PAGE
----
Matt’s Low-Profile POTA Activation at the San Francisco Maritime National Historic Park

Many thanks to Matt (W6CSN) who shares the following post  from his blog at W6CSN.Blog:

SF Maritime NHP POTA Activation

by Matt (W6CSN)

There are several Parks On The Air eligible parks in San Francisco and the northern tip of the peninsula of the same name. One would expect that a POTA activator that calls this city home, would have logged activations from all of these parks, but so far this one has eluded me.

Muni Pier (closed) across Aquatic Cove

The San Francisco Maritime National Historic Park (K-0757) sits at the northern edge of the city, right next to the Fisherman’s Wharf area that is so popular with tourists visiting San Francisco.

NPS Map of SF Maritime NHP

The National Park encompasses an area that includes the municipal pier, aquatic cove with its small public beach, the art deco style Maritime Museum, and Hyde Street Pier with its floating collection of historic ships.

The historic ships alongside Hyde Street Pier

For various schedule and logistical reasons, K-0757 was the one park in the city that I had not yet activated. So today, when my daughter wanted to visit the ships, I made sure to have my lightweight POTA “go” pack with me in case I found an opportunity to attempt an activation.

I’d say the main attraction at Hyde Street Pier is the Balclutha, a steel hulled, square rigged, cargo ship built near Glasgow, Scotland and launched in 1886.

Balclutha – a survivor from the Age of Sail

Balclutha is continually undergoing restoration and maintenance by the Park Service and skilled volunteers. Her many careers on the world’s oceans are documented with numerous interpretive stations and exhibits, both topside and below decks.

We wrapped up our tour of the vessels on the pier by exploring C.A. Thayer, a 219 foot long sailing schooner built in 1895 near Eureka, California to serve the coastal timber trade.

Eureka is a steam powered ferry that served on SF bay.

I was thinking about where to activate and not really looking forward to setting up on or around the public beach. Between the Aquatic Cove swimmers, people enjoying the beach, and tourists going to and fro, there wasn’t really an “out of the way” location to setup even a small station.

Hyde Street Pier itself was actually pretty quiet, but I wasn’t about to set up my station there without prior approval of park staff. Just as we were about disembark from Thayer I noticed an NPS employee near the gangway, and so I took the opportunity to inquire about setting up my low impact, leave no trace, POTA station.

It turns out the person I talked to on the deck of C.A. Thayer was the supervisor of the SF Maritime National Historic Park! He is keenly interested in radio and was even aware of recent solar activities that have given us amateurs a mixed bag of propagation conditions. He agreed to my request to set up at the end of the pier, past Balclutha’s gangway.

Is Balclutha’s steel hull a reflector of radio waves?

I used the Gabil GRA-3750T antenna with its stock telescopic whip tuned for 20 meters. This is the most low profile antenna I can field for HF. Yes, it’s a compromised antenna system but as you’ll see it works good enough.

I wasn’t sure what kind of signal I’d be putting out operating QRP just a few meters from the large steel hulled Balclutha. The ship was between me and stations to the west, which from here means Hawaii and Asia. Perhaps Balclutha’s hull would reflect my signal to the east, improving my chances of reaching the more numerous North American hunters. Who knows?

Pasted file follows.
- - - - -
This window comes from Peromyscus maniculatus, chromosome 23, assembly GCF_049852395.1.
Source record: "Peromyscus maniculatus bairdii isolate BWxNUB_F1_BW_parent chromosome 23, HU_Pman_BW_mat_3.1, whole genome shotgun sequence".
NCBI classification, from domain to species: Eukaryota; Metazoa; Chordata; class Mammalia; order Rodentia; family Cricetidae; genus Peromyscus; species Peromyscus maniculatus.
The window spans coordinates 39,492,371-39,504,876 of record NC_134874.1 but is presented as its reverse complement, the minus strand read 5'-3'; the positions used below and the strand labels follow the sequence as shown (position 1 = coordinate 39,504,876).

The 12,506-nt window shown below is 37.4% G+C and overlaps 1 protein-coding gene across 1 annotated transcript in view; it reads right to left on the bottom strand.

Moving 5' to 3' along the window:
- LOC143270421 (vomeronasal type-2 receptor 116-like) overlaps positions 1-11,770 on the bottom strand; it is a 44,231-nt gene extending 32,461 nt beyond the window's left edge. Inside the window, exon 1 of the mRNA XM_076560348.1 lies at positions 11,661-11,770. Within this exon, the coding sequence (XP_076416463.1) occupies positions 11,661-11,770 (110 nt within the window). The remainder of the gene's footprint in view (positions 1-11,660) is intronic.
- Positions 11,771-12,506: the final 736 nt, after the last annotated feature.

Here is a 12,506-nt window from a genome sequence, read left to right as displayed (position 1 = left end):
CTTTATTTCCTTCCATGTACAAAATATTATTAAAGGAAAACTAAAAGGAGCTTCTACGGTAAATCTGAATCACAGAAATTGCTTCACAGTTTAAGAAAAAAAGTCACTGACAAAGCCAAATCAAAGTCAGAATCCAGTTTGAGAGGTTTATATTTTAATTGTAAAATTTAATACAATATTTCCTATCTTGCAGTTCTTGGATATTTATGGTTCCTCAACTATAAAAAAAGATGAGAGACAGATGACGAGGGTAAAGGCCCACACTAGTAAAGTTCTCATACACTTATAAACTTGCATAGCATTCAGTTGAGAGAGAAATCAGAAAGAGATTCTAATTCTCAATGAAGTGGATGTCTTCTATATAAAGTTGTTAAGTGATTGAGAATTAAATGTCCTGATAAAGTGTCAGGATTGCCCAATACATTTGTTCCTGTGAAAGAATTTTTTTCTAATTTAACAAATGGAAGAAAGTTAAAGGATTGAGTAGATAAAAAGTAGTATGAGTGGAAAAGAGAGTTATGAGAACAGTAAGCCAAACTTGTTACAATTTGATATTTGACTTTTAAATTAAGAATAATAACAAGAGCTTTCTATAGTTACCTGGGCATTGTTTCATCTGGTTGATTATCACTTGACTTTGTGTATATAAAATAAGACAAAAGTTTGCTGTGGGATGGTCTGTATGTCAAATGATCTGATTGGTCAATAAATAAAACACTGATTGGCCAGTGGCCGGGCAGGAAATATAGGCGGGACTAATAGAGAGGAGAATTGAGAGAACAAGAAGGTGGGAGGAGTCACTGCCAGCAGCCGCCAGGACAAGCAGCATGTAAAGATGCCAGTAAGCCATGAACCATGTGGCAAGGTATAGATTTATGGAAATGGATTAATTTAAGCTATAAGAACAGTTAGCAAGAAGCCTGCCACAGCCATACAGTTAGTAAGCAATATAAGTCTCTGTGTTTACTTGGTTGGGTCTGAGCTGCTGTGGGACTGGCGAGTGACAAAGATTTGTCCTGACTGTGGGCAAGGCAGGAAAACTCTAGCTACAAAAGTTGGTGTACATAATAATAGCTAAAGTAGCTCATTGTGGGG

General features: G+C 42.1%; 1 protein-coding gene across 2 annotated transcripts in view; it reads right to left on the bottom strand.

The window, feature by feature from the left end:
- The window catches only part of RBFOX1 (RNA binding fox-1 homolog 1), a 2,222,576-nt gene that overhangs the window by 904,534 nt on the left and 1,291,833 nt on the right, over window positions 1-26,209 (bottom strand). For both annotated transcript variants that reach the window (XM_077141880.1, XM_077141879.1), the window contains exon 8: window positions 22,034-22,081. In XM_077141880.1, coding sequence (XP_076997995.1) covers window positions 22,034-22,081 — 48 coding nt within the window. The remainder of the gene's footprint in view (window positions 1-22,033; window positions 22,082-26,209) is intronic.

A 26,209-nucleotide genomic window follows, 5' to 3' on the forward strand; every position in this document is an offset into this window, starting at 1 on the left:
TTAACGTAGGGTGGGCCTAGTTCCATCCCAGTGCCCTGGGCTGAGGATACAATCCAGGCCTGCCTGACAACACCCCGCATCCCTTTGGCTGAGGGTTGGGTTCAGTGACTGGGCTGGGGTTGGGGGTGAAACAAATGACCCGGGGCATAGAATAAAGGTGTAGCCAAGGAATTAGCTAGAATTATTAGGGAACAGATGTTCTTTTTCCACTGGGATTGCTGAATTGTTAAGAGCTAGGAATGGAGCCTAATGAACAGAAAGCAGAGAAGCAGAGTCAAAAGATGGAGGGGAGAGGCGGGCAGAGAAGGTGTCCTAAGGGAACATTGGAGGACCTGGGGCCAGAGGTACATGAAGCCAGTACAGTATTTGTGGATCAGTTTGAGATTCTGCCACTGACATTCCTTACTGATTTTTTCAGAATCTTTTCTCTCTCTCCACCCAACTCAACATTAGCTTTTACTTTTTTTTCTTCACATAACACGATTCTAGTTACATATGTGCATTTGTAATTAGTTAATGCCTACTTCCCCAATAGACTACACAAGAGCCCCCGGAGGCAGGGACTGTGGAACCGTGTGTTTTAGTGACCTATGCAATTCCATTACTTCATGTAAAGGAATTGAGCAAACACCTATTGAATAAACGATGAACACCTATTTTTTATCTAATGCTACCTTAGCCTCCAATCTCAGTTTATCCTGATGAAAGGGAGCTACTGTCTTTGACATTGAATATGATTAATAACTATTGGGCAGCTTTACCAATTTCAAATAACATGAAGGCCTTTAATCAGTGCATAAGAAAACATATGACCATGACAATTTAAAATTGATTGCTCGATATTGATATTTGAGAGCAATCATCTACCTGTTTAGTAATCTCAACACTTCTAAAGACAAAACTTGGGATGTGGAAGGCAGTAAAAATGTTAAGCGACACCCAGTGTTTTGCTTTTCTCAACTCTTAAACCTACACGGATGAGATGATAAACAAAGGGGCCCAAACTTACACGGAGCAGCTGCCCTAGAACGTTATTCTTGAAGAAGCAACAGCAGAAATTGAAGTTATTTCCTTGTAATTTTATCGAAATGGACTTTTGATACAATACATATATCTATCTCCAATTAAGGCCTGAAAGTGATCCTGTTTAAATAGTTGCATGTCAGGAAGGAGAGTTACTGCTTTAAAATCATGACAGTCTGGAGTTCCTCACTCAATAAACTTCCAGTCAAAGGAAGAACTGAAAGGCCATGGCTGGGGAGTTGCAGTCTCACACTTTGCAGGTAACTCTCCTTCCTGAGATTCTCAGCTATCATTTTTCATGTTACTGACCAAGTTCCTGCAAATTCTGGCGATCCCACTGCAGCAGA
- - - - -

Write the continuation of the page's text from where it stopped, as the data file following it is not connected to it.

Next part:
From the activation point, Alcatraz in the distance.

It started off a little slow, with about ten minutes of calling after I spotted myself on But once it got going, the activation moved along at a fair pace.

Contacts from across the United States

In all I worked 12 stations in about 40 minutes, with calls from as far as North Carolina to the east and Louisiana on the gulf coast.

The final call in the log was NL7V from Alaska, which was fortuitous as the ship I was operating next to was once named “Star of Alaska” when she worked in the salmon trade.

I definitely recommend visiting the San Francisco Maritime National Historic Park whenever you come to SF. Everyone here, docents, volunteers and NPS park staff are really nice people and are working hard to preserve this public resource for all to enjoy.

That said, I would not recommend attempting a POTA activation from Hyde Street Pier without getting prior approval from NPS park staff. This is a sensitive historical site and its suitability for amateur radio use will vary depending on how the park is being utilized at the time.

The ferry system was once part of U.S. Highway 101

73 de W6CSN

2 thoughts on “Matt’s Low-Profile POTA Activation at the San Francisco Maritime National Historic Park”

  1. Matt,

    Great report! And yes, it appears your propogation was affected by the steel hull… as your propo map illustrates, interesting!

    Next time, climb the rigging and hang a wire (hihi)!

    de W7UDT

    1. Well, as it turns out, that eastward bias is present in most of my activations. Fact is, at the time of day I operate QRP on 20 meters and the thousands of miles of empty ocean to the west, most of my contacts are to the east 🙂

      Interestingly enough, Balclutha has some antenna infrastructure already installed, I’m told. And there may be the possibility of increased amateur operation from the park in the future, stay tuned.

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